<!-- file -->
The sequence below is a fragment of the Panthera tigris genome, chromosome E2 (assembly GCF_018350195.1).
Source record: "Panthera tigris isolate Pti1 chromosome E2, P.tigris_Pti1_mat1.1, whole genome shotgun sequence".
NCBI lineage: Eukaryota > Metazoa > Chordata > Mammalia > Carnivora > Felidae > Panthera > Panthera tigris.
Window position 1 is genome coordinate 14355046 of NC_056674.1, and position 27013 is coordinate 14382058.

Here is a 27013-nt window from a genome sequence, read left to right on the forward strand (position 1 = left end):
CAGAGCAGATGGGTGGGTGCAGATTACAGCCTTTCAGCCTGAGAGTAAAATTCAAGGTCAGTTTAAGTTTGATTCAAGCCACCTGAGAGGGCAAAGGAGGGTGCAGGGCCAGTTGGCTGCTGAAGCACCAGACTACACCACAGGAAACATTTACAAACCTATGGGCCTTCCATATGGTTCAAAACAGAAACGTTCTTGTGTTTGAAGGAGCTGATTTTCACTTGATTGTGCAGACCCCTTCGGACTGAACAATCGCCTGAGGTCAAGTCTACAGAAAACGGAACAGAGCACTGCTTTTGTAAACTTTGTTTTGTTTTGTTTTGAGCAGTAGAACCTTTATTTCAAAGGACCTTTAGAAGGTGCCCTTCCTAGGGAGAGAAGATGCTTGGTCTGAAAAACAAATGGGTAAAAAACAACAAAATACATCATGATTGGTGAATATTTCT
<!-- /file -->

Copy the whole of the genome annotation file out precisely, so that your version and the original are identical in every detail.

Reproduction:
The sequence below is a fragment of the Panthera tigris genome, chromosome E2 (assembly GCF_018350195.1).
Source record: "Panthera tigris isolate Pti1 chromosome E2, P.tigris_Pti1_mat1.1, whole genome shotgun sequence".
NCBI lineage: Eukaryota > Metazoa > Chordata > Mammalia > Carnivora > Felidae > Panthera > Panthera tigris.
Window position 1 is genome coordinate 14355046 of NC_056674.1, and position 27013 is coordinate 14382058.

Here is a 27013-nt window from a genome sequence, read left to right on the forward strand (position 1 = left end):
CAGAGCAGATGGGTGGGTGCAGATTACAGCCTTTCAGCCTGAGAGTAAAATTCAAGGTCAGTTTAAGTTTGATTCAAGCCACCTGAGAGGGCAAAGGAGGGTGCAGGGCCAGTTGGCTGCTGAAGCACCAGACTACACCACAGGAAACATTTACAAACCTATGGGCCTTCCATATGGTTCAAAACAGAAACGTTCTTGTGTTTGAAGGAGCTGATTTTCACTTGATTGTGCAGACCCCTTCGGACTGAACAATCGCCTGAGGTCAAGTCTACAGAAAACGGAACAGAGCACTGCTTTTGTAAACTTTGTTTTGTTTTGTTTTGAGCAGTAGAACCTTTATTTCAAAGGACCTTTAGAAGGTGCCCTTCCTAGGGAGAGAAGATGCTTGGTCTGAAAAACAAATGGGTAAAAAACAACAAAATACATCATGATTGGTGAATATTTCT